Geting my Comics-Prose Tutorial up: Halfway done! Need to step on it – it’s on at DeviantArt, due to the ease of asking questions and building a community there. Warning: I need to finish rest of the articles, so remember, it’s not yet done. After the tutorial is finished, I’ll probably look to do a self-publishing tutorial.

Fabled Kingdom: Book 1 in PRINT

It’s finally here!
…And I finally got the print quality to as good as it can be.



Purchase Information

Amazon** || Lulu

**If you buy this in print, you can buy the ebook version for $0.99 with Amazon’s Matchbook Program

Amazon || Smashwords (PDF)* || Apple iBooks*

Also available on Kobo and Nook, but the older versions of these ereaders may have difficulty displaying the pages. Please read a sample first before buying.


More on the Printing Process

I didn’t expect so many problems with the printing, but in retrospect, I can see where the problems came in. I used Lulu and Amazon to do my printing, and both turned out very good once I got the settings right. The interiors are high quality black and white art, which are identical in both books. Below, I talk about what went wrong with both printers.



I’ve been printing with Lulu for years, and I messed this one up by accidently choosing the wrong paper settings. Lulu has changes its interface every now and then without telling you, and I accidently clicked the “white” paper setting for the 6″x9″ size without realising that there is NO good quality white paper setting for that size. The end result is that I got an inferior paper quality, which shocked me. In the end, I changed it to a cream colour page, which is high quality and is what differs the Lulu book from the Amazon book.


Amazon Createspace:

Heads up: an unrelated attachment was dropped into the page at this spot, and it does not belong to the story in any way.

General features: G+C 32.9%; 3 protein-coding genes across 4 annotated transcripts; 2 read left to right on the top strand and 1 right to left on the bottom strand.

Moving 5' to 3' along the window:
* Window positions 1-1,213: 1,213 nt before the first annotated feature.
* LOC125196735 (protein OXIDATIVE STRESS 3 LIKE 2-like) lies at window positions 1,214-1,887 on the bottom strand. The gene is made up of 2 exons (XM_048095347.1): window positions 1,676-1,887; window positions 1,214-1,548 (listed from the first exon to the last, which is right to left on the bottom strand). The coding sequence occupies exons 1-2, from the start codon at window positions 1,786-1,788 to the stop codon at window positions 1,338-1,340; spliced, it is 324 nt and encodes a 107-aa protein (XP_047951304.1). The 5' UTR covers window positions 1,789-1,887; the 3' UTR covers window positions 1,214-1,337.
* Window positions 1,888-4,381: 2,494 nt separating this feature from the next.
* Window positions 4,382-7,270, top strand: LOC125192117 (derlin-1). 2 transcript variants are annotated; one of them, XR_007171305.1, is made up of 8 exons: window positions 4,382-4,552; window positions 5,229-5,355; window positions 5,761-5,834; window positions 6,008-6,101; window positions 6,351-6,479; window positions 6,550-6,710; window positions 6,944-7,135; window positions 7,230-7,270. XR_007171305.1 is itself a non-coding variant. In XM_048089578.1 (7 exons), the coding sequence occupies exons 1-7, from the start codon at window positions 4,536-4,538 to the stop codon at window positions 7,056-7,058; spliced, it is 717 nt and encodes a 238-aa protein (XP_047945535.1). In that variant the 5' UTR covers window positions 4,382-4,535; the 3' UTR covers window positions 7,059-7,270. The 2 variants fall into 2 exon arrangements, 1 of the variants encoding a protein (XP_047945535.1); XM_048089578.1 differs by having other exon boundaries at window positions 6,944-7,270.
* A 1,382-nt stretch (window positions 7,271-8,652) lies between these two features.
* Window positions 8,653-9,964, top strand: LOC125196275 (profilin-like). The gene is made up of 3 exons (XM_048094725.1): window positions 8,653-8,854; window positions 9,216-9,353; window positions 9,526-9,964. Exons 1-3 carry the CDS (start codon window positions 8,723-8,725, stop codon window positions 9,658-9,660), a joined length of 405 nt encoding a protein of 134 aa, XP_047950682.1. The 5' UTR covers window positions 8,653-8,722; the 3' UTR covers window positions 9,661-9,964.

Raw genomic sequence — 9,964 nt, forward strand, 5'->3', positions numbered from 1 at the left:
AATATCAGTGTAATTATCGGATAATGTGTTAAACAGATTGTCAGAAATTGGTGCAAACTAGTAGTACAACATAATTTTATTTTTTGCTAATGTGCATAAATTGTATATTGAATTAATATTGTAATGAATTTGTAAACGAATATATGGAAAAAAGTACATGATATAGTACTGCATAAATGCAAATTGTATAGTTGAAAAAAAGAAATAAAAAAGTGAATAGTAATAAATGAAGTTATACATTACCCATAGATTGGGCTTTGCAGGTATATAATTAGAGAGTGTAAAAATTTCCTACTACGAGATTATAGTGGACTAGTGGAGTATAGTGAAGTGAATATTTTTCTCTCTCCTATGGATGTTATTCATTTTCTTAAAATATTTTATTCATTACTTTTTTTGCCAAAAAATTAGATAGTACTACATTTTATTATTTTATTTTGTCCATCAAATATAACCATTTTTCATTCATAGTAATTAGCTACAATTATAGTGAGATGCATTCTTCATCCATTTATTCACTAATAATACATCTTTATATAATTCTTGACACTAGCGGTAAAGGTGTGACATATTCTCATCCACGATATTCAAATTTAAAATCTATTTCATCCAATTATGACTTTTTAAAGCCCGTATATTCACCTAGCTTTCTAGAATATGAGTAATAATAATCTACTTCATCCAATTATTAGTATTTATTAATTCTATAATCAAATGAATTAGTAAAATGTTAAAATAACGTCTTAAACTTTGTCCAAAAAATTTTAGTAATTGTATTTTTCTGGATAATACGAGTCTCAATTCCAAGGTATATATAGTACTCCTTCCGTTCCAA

Oh boy. It’s my first time printing with Createspace, and it took a while to get right. I think CS has the best print quality out of all the printers out there, but the entire process is a black box. The best thing about CS is that human beings actually handle the printing process, but that’s also the biggest problem. The human handling your files can tweak your files without you knowing what they did, so the end results can mean that your colour cover could look different from one test print to the next. The good news is that once it’s been approved, the settings stay the same, so your next book will look EXACTLY as the previous one, right down to where they cut the paper (usually a few mm off… eh, can’t be helped. Lulu has the same problem).

Anyway, the mistake I made is a very important one. I can sum it up as: NEVER SUBMIT GREYSCALE FILES TO CREATESPACE. It seems that if you submit 600 dpi greyscale files to CS, they will automatically downgrade it to 300 dpi without telling you. In the end, I got around this problem by turning my greyscale files into black-and-white dot art through the photoshop “halftone” function. At least no one can do anything to black and white files, so that’s why the Lulu and Amazon books look identical in its print results.

The other good thing about CS is its Kindle Matchbook Program. Right now, if you buy a print copy of book 1, you can get the ebook version for 99 cents. An excellent thing.

Women’s History Month 2015

This was written for ‘Women’s History Month 2015’. This year’s theme is to describe a moment in your life where a hurdle occurred, and explain how you overcame it. I decided to choose the topic of drawing as a manga-style comic book artist, and the gender-related labels that come along with it.


Working in a Male-Dominated Industry?

When I’m interviewed for my comic book work, a question that comes up often is ‘what’s it like to be a woman in a male-dominated industry?

Typically, these sorts of questions come from well-meaning people. They tend to be into ‘geek culture,’ but are not quite informed enough to understand that comics is a large pond–deeper on some continents than on others. If you take all the different comick-ing styles in the world and put them under the same umbrella, you’ll find a mishmash of aesthetics, philosophies and audiences that tend to have nothing to do with each other. To an outsider, it can be confusing, because typically they understand comics = superheroes in tights and capes. This perception cannot be further from the truth.